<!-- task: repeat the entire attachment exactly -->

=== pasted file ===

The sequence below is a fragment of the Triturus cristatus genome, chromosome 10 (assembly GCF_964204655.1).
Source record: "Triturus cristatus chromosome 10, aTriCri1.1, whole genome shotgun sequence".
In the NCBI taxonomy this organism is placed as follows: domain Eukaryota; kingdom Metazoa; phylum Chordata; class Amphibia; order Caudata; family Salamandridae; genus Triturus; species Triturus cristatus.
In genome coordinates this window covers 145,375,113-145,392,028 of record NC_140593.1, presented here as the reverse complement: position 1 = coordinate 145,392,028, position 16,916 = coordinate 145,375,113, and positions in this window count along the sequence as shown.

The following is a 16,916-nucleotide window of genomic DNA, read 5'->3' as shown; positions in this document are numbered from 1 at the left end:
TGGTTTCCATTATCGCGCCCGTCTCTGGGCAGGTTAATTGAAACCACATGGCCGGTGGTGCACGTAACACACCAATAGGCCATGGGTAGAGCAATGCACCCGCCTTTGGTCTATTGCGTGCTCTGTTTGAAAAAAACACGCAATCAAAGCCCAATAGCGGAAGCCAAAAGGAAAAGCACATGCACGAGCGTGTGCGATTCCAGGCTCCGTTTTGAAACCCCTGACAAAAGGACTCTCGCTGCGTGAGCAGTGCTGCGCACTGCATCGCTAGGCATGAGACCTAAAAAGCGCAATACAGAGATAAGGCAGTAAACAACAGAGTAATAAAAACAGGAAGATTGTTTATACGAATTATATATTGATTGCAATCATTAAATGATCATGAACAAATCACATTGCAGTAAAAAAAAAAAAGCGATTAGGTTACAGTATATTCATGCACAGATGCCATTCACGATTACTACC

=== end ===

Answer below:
The sequence below is a fragment of the Triturus cristatus genome, chromosome 10 (assembly GCF_964204655.1).
Source record: "Triturus cristatus chromosome 10, aTriCri1.1, whole genome shotgun sequence".
In the NCBI taxonomy this organism is placed as follows: domain Eukaryota; kingdom Metazoa; phylum Chordata; class Amphibia; order Caudata; family Salamandridae; genus Triturus; species Triturus cristatus.
In genome coordinates this window covers 145,375,113-145,392,028 of record NC_140593.1, presented here as the reverse complement: position 1 = coordinate 145,392,028, position 16,916 = coordinate 145,375,113, and positions in this window count along the sequence as shown.

The following is a 16,916-nucleotide window of genomic DNA, read 5'->3' as shown; positions in this document are numbered from 1 at the left end:
TGGTTTCCATTATCGCGCCCGTCTCTGGGCAGGTTAATTGAAACCACATGGCCGGTGGTGCACGTAACACACCAATAGGCCATGGGTAGAGCAATGCACCCGCCTTTGGTCTATTGCGTGCTCTGTTTGAAAAAAACACGCAATCAAAGCCCAATAGCGGAAGCCAAAAGGAAAAGCACATGCACGAGCGTGTGCGATTCCAGGCTCCGTTTTGAAACCCCTGACAAAAGGACTCTCGCTGCGTGAGCAGTGCTGCGCACTGCATCGCTAGGCATGAGACCTAAAAAGCGCAATACAGAGATAAGGCAGTAAACAACAGAGTAATAAAAACAGGAAGATTGTTTATACGAATTATATATTGATTGCAATCATTAAATGATCATGAACAAATCACATTGCAGTAAAAAAAAAAAAGCGATTAGGTTACAGTATATTCATGCACAGATGCCATTCACGATTACTACC